University of Illinois Extension

“Cool” Holiday Gift Plants

Everyone likes to receive “cool” things as gifts but when it comes to flowering gift plants, the term “cool’ can be taken very literally, says Greg Stack, a U of I Extension horticulturist.
“There are some flowering gift plants that show up in the marketplace during the holidays that appear when temperatures are cool to cold outdoors,” said Greg Stack. “Holidays such as Christmas, Valentine’s Day, Easter and Mother’s Day often have some really spectacular flowering plants that just don’t show up when the weather is warm.”

The reason for this is simple. These plants grow and perform their best when temperatures are cool. Greenhouse growers who provide these wonderful plants find them easier to produce when temperatures in their greenhouses can be kept on the cool side.

“Not only do we get some really special looking plants, the grower can take advantage of turning down the thermostat while still being able to bring some color into our lives,” he said.
For those lucky enough to get one of these “cool” flowering plants, here are some tips on how to get the most from the plant.

The cyclamen is an attractive plant with heart shaped leaves often with white markings. The abundant flowers look like shooting stars and range from white to pink to red. Not only does the plant come loaded with bloom, but there are many buds capable of producing extended color for three to four months.

“When you get the plant give it a spot with indirect light and a cool location--50-60 degrees,” he said. “This is key to extending the flowering period as warmer temperatures result in buds failing to open.

“If the plant comes with a decorative foil wrapper, punch holes in the bottom of the foil to allow water to drain when you water. Never allow the plant to wilt. Keep the soil uniformly moist. When you do water, water from the side so water will not get into the center of the ‘bulb’ and cause it to rot.”

Cineraria and calceolarias are two seed-grown flowering plants that often show up for the Easter and Mother’s Day holiday.

“Cineraria is a spectacular flowering plant that produces masses of daisy like flowers in red, pink, blue, violet and white that are held like a nosegay above the foliage,” said Stack. “These plants will last longest if placed where they get indirect light and temperatures at about 50 degrees. Higher temperatures will shorten their life quickly.

“Constant soil moisture is also critical for maintaining quality. If soils are allowed to dry they quickly wilt and are severely damaged so water thoroughly when you do water. With good care, blooms should last for several weeks then they naturally decline and should be discarded.”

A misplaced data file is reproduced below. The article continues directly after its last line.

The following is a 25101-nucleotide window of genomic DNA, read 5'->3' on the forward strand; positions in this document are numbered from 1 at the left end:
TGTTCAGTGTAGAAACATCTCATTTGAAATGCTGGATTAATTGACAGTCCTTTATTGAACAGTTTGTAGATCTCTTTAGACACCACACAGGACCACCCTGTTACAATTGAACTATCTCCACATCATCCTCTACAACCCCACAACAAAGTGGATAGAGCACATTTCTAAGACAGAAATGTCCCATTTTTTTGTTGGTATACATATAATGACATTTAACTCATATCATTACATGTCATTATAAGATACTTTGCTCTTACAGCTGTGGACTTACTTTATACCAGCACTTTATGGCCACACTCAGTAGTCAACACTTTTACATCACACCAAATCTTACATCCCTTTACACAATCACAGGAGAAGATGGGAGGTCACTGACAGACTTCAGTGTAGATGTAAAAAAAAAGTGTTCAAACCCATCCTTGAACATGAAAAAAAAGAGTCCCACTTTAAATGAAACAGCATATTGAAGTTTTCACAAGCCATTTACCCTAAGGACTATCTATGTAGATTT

Calceolarias are another flowering plant that shows up from about Valentine’s Day through Easter. Its unique oval, balloon-like flowers that are often speckled with contrasting colors has earned it the nickname “pocketbook plant.” Calceolaria are handled much the same way cineraria are handled. While watering is critical, don’t overwater as it quickly leads to root rot problems shortening their useful life.

Calceolaria are definitely unique and will make you stop and look at them but regard them as you would a bouquet of flowers, to be enjoyed while they last and then discarded.

“Primrose is one of those flowering gift plants you can treat yourself to most anytime from later winter to early spring,” he said. “You don’t need a special holiday as they are often grown for the mass market to be enjoyed as a winter or spring color pick me up.

“Primroses are small plants with green quilted leaves that offer a nice contrast for the colorful bunch of flowers held in clusters toward the center of the plant. Primrose often has numerous buds capable of putting on a show for two to three months with proper care. They prefer a spot with indirect high light and a temperature of about 55-60 degrees. They like a moist soil so water when the soil is dry to the touch but don’t let the plant stand in water or let it dry out to the point of wilting. This will shorten their life considerably.”

For Mother’s Day there is a geranium that always is a show stopper. The Martha Washington geranium is a flowering plant that can justify being called gorgeous. The individual flowers are large, borne in clusters and often resemble pansies. While it is spectacular, it really should be enjoyed for the moment and not expected to do much during the summer as other geraniums do. Keep it in a bright light location and where temperatures are cool (55-60 degrees). After blooming you will find that the plant often fails to re-bloom in the garden, because buds are set only at temperatures below 55 degrees. During the summer in warmer climates, temperatures like that are unlikely so you end up with a green bush and no flowers.

“Even though flowering gift plants are meant to be enjoyed and then transitioned to the compost pile, many recipients will try to get their gifts to re-bloom,” he said. “Of those mentioned here the one that might be worth a try at re-blooming is the cyclamen.

“After flowering, gradually withhold the water and allow the foliage to die back. This begins the rest period. Place the pot in a cool, dark location and do not water for 6-8 weeks.”

After six to eight weeks bring the pot into good light and start watering. When the weather outdoors begins to warm up place the pot outside in a lightly shaded area, maintain through watering and fertilize once every two weeks or so. Move the plant indoors before frost and place in a bright location. Plants treated this way should re-bloom by midwinter.

“So, it you want to give a “cool” gift look for one of these springtime flowering gift plants,” said Stack. “Enjoy it for the season and then long for next year when they will reappear when temperatures are again cool.”